She sits on the edge of her bed and surveys her partially clothed body. She can do this. Of course she knows she can. She has done it countless times before. Each time has been a struggle. They said it would become easier, but she now knew that they had lied. Each day was the same. The anxiety, the fear. Each day she did what needed to be done, but it never really becomes easier. Not really. She has built up more reasons to do it, but this part has never become easier.
Her clothes are laid out beside her. She carefully slips on a stocking, then another. She then slides off the bed and pulls her skirt up over her hips. Finally, she takes one last look before she pulls her shirt over her head.
Wandering around the house, she finds things to occupy her time … to distract her from the inevitable, but these chores can wait. They will be here, awaiting her attention later. She picks up her coffee mug and rinses it in the sink.
She can do this …
Her shoes are by the door, neatly lined up. She puts on the right, then the left. Her hand reaches for the door handle. It shakes. Her hand, not the handle. Her fingers ball into a fist and she pulls it back against her stomach. She now finds herself sitting on the stairs staring at the door. One shoe falls to the floor, startling her back to the here and now. She breathes deeply and slides her foot into the shoe while propelling herself towards the door. Her determination is set. Her hand finds and twists the handle and she is outside. Outside … where the danger is. She quickly closes the door before she can retreat back into the safety on the other side. No, she can do this … she must.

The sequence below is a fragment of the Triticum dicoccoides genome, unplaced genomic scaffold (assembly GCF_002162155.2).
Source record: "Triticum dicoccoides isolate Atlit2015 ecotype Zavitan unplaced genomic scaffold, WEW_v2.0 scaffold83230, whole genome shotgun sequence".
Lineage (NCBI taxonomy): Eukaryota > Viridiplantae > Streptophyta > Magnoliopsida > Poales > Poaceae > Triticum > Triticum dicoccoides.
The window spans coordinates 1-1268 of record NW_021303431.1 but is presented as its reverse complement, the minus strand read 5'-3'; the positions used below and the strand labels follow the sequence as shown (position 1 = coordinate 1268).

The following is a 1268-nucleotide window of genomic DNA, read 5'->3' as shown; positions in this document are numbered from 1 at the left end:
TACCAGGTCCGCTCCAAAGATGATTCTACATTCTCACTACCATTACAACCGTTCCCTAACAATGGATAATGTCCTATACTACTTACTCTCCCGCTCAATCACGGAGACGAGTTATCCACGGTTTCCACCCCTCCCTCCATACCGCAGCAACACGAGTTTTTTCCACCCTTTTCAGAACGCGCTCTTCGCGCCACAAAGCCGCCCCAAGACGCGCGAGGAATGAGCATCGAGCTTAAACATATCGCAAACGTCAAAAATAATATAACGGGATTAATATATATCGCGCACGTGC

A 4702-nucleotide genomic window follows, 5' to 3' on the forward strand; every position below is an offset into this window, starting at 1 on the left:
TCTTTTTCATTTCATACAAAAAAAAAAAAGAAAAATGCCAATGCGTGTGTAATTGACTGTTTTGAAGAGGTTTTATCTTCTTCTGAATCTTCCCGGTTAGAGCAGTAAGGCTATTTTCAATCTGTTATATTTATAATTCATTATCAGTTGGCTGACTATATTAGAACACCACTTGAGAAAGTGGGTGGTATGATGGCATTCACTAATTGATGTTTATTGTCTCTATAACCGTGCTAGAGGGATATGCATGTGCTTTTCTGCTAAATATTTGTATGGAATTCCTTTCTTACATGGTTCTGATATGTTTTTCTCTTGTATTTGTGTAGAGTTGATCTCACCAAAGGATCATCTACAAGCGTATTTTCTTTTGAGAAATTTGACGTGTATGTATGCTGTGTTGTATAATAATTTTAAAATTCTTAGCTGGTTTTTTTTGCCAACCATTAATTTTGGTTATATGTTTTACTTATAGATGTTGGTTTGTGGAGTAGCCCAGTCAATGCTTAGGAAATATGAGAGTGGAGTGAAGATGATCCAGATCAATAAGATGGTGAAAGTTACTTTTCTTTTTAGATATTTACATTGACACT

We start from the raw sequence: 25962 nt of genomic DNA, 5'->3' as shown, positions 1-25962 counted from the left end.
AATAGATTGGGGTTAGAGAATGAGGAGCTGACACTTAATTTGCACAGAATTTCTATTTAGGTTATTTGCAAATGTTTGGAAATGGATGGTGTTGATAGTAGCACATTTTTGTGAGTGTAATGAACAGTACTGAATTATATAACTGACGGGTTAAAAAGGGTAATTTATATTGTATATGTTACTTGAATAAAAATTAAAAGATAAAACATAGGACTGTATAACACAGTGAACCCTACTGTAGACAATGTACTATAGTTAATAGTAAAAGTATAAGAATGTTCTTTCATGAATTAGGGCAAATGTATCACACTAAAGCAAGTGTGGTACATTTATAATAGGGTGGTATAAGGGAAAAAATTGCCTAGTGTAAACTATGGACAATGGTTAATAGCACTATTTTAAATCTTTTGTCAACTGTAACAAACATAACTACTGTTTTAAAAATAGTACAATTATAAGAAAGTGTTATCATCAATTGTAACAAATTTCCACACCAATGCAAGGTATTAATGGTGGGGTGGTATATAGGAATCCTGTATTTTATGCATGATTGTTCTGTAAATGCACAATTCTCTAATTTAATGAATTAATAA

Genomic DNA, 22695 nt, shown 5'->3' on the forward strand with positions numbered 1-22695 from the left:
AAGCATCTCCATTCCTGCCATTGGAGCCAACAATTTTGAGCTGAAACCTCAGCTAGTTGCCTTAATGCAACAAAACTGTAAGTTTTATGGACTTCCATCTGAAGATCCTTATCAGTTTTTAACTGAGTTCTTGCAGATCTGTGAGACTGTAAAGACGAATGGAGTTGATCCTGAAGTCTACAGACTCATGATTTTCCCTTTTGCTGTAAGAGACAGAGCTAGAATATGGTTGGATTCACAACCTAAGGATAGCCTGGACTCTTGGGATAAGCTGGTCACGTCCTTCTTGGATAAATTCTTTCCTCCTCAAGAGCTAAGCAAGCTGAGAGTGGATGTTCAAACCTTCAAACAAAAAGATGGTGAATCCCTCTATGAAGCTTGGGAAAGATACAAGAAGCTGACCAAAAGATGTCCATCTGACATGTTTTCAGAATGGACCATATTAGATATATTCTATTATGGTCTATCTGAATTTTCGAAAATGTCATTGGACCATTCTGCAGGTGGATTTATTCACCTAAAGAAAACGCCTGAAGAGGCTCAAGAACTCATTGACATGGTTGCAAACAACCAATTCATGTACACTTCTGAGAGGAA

She takes the first step. Her hand balls around the bannister. Five, maybe six paces to go … yes, she can do this. She takes another step and another. Soon she is at her car. So far, so good. Nothing has happened. She is fine. She can …
Slipping into the driver’s seat, she looks longingly at the house. “There is safety in there,” she whispers to herself.
Turning the key in the ignition, she listens to the engine purr into life and the radio clicks on. A song from her early years, when she didn’t have fear. Inhaling deeply, she looks into her rearview mirror and slides the gear into reverse.
“… but life is out here.”
This is the daily internal dialogue of a recovering agoraphobe. But meeting the wonderful people in the community makes it worth the effort. It isn’t easier, but it is worth it.
Face of Depression
In the spirit of JoEllen’s post:
Hi. I am Camille Beaujolie. I also go by AuntieSocial online. Pleased to meet you.
I am a wife, daughter, sister, lover; a writer and radio show/podcast host; a friend and confidante. I am addicted to caffiene; love sushi and road trips to nowhere. Once upon a time, I was convinced I would marry Doc Holliday. 9)I was 5 Oh, and I also have an active social life which includes dinners, munches, family gatherings and play parties.
And, I am mentally ill.
I am the face of depression.
I am the face of anxiety and panic disorders.
Additionally, I am the face of psychosis.
This is what mental illness looks like.
Latest posts by Camille Beaujolie (see all)
- Rats in Jackets (Episode 49) - 2018-01-24
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References [ + ]
|1.||↑||I call it like I see it|
|2.||↑||and you won’t hear me saying I am crazy or nuts — though I am sometimes driven to either of those locations|
|3.||↑||if you will|
|4.||↑||actually, to deny|
|5.||↑||Do you even know what it is?|
|7.||↑||If you ever wondered where my name, AuntieSocial, came from, this is part of the answer|
|9.||↑||I was 5|
|10.||↑||Well one of many|